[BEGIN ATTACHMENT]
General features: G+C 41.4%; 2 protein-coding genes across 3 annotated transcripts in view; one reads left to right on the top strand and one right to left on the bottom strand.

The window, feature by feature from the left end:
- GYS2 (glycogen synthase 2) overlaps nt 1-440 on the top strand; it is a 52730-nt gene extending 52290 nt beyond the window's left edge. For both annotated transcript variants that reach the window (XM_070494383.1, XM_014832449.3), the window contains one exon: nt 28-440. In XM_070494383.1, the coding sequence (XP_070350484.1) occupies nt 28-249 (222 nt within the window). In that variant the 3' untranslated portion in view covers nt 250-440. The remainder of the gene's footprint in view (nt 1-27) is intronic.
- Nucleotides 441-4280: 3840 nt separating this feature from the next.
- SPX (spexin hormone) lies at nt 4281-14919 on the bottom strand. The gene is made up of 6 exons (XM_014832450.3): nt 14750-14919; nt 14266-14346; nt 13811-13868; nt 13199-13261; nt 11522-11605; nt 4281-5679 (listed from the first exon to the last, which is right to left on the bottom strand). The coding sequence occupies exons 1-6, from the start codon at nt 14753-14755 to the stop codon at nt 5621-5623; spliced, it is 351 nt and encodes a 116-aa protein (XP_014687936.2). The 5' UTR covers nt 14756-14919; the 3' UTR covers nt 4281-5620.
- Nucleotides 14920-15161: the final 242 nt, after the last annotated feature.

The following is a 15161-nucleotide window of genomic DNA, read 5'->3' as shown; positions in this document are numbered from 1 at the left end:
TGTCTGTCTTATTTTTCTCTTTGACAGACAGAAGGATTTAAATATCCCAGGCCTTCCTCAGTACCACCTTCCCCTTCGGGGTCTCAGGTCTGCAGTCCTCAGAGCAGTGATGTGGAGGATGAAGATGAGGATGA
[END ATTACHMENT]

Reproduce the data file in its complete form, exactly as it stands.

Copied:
General features: G+C 41.4%; 2 protein-coding genes across 3 annotated transcripts in view; one reads left to right on the top strand and one right to left on the bottom strand.

The window, feature by feature from the left end:
- GYS2 (glycogen synthase 2) overlaps nt 1-440 on the top strand; it is a 52730-nt gene extending 52290 nt beyond the window's left edge. For both annotated transcript variants that reach the window (XM_070494383.1, XM_014832449.3), the window contains one exon: nt 28-440. In XM_070494383.1, the coding sequence (XP_070350484.1) occupies nt 28-249 (222 nt within the window). In that variant the 3' untranslated portion in view covers nt 250-440. The remainder of the gene's footprint in view (nt 1-27) is intronic.
- Nucleotides 441-4280: 3840 nt separating this feature from the next.
- SPX (spexin hormone) lies at nt 4281-14919 on the bottom strand. The gene is made up of 6 exons (XM_014832450.3): nt 14750-14919; nt 14266-14346; nt 13811-13868; nt 13199-13261; nt 11522-11605; nt 4281-5679 (listed from the first exon to the last, which is right to left on the bottom strand). The coding sequence occupies exons 1-6, from the start codon at nt 14753-14755 to the stop codon at nt 5621-5623; spliced, it is 351 nt and encodes a 116-aa protein (XP_014687936.2). The 5' UTR covers nt 14756-14919; the 3' UTR covers nt 4281-5620.
- Nucleotides 14920-15161: the final 242 nt, after the last annotated feature.

The following is a 15161-nucleotide window of genomic DNA, read 5'->3' as shown; positions in this document are numbered from 1 at the left end:
TGTCTGTCTTATTTTTCTCTTTGACAGACAGAAGGATTTAAATATCCCAGGCCTTCCTCAGTACCACCTTCCCCTTCGGGGTCTCAGGTCTGCAGTCCTCAGAGCAGTGATGTGGAGGATGAAGATGAGGATGA